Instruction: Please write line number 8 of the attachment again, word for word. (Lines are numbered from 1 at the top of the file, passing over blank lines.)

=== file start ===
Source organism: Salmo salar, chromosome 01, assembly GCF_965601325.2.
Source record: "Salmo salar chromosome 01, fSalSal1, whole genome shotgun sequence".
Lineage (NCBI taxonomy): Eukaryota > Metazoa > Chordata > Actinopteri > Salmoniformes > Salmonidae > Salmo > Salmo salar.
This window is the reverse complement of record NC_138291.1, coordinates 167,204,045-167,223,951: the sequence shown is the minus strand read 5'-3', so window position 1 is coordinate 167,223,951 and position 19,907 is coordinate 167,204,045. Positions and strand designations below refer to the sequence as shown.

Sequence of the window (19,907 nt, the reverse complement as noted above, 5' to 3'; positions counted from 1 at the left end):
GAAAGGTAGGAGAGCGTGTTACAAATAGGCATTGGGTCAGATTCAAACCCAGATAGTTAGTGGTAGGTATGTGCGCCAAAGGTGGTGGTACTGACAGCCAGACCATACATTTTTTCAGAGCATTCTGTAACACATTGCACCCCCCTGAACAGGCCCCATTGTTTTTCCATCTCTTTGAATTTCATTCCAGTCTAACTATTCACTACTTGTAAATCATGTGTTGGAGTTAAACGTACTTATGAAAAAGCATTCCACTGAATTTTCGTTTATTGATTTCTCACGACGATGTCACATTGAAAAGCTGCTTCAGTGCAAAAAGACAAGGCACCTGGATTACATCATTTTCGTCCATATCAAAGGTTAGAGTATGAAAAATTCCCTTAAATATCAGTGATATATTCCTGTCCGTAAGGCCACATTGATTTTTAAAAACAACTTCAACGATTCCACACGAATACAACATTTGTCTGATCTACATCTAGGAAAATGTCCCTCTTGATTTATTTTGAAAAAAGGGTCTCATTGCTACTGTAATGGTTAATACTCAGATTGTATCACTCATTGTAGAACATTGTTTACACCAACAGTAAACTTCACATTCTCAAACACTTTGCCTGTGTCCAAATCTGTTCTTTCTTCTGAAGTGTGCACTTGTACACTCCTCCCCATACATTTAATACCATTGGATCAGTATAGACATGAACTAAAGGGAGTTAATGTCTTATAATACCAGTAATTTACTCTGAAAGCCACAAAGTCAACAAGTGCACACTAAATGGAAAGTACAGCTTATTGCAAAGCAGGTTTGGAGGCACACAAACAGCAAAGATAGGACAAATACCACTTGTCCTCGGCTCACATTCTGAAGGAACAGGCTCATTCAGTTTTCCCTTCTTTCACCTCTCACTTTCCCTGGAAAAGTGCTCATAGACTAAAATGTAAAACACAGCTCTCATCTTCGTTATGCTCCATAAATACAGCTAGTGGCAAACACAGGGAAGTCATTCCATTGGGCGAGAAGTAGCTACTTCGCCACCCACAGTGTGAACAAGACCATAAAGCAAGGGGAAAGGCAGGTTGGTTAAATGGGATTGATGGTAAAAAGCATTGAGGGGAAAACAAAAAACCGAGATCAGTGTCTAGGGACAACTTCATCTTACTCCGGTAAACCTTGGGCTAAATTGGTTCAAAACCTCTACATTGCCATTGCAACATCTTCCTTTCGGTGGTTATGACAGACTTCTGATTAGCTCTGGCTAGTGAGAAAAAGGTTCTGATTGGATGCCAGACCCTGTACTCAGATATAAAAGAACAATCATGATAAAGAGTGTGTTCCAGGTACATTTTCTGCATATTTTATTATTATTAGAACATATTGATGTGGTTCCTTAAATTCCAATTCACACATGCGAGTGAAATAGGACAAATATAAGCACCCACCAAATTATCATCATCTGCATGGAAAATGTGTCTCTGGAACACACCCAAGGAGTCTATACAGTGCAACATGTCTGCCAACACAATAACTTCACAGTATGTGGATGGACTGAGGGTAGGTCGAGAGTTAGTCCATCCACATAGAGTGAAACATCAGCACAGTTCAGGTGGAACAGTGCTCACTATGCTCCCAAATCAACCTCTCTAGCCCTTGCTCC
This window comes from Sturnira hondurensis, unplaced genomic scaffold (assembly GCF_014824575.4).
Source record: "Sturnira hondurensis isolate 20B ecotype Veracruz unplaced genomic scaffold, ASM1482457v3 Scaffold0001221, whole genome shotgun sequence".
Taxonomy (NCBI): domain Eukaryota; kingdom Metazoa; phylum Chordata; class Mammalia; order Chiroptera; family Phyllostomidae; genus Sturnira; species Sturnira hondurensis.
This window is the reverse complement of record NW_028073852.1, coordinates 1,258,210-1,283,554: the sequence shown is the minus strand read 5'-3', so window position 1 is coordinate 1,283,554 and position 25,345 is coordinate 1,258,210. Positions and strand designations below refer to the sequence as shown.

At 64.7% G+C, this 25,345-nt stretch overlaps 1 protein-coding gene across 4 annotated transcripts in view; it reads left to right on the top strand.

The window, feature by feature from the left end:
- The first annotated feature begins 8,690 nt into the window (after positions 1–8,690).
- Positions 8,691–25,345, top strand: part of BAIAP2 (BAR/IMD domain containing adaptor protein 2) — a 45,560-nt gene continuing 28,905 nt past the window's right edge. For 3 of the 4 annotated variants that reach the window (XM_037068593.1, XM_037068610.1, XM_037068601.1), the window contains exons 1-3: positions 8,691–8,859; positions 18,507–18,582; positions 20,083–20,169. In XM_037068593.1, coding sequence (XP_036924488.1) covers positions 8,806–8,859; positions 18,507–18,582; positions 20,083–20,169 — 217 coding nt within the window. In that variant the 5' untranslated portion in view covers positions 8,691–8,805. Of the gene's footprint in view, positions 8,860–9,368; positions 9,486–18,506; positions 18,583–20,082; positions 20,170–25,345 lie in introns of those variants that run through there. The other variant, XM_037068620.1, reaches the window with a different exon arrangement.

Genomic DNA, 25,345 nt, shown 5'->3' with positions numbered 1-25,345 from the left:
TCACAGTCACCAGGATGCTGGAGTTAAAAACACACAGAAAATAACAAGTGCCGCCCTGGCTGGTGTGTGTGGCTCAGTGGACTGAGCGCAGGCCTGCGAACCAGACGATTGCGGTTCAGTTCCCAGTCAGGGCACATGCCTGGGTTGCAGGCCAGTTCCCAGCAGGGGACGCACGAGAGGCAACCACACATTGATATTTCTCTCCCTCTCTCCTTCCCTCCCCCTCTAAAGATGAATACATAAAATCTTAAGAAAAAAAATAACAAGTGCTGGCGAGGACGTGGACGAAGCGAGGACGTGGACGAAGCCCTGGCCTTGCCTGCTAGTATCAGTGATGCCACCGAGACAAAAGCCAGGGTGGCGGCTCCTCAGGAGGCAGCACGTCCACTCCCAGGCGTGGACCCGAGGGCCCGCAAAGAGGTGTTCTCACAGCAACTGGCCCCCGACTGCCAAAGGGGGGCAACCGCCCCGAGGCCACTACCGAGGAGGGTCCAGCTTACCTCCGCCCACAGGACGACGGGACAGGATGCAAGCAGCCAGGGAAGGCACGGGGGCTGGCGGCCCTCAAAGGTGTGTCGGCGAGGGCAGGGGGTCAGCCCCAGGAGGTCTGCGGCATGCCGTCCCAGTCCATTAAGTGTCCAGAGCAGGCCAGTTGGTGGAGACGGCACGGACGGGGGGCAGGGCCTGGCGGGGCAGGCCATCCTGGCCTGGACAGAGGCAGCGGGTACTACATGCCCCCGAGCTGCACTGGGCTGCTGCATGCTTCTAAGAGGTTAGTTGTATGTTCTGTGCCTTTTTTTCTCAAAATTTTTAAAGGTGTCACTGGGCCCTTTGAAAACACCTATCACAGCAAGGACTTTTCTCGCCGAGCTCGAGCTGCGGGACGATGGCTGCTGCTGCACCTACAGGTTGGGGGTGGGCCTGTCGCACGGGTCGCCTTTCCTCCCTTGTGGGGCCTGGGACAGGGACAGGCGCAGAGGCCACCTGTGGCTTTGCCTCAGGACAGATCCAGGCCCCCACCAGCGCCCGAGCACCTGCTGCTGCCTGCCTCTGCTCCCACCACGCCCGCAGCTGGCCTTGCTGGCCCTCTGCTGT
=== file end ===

Source record: "Sturnira hondurensis isolate 20B ecotype Veracruz unplaced genomic scaffold, ASM1482457v3 Scaffold0001221, whole genome shotgun sequence".